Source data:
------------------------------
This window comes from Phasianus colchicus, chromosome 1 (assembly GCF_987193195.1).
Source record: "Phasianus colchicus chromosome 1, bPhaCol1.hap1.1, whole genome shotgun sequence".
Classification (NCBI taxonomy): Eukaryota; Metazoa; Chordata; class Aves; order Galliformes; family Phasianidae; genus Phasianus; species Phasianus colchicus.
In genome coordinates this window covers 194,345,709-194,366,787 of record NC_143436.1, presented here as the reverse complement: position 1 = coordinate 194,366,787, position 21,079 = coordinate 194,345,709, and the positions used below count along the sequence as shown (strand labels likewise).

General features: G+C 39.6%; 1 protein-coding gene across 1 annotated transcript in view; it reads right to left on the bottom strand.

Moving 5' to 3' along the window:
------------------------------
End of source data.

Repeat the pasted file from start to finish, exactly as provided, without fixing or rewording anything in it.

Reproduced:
This window comes from Phasianus colchicus, chromosome 1 (assembly GCF_987193195.1).
Source record: "Phasianus colchicus chromosome 1, bPhaCol1.hap1.1, whole genome shotgun sequence".
Classification (NCBI taxonomy): Eukaryota; Metazoa; Chordata; class Aves; order Galliformes; family Phasianidae; genus Phasianus; species Phasianus colchicus.
In genome coordinates this window covers 194,345,709-194,366,787 of record NC_143436.1, presented here as the reverse complement: position 1 = coordinate 194,366,787, position 21,079 = coordinate 194,345,709, and the positions used below count along the sequence as shown (strand labels likewise).

General features: G+C 39.6%; 1 protein-coding gene across 1 annotated transcript in view; it reads right to left on the bottom strand.

Moving 5' to 3' along the window: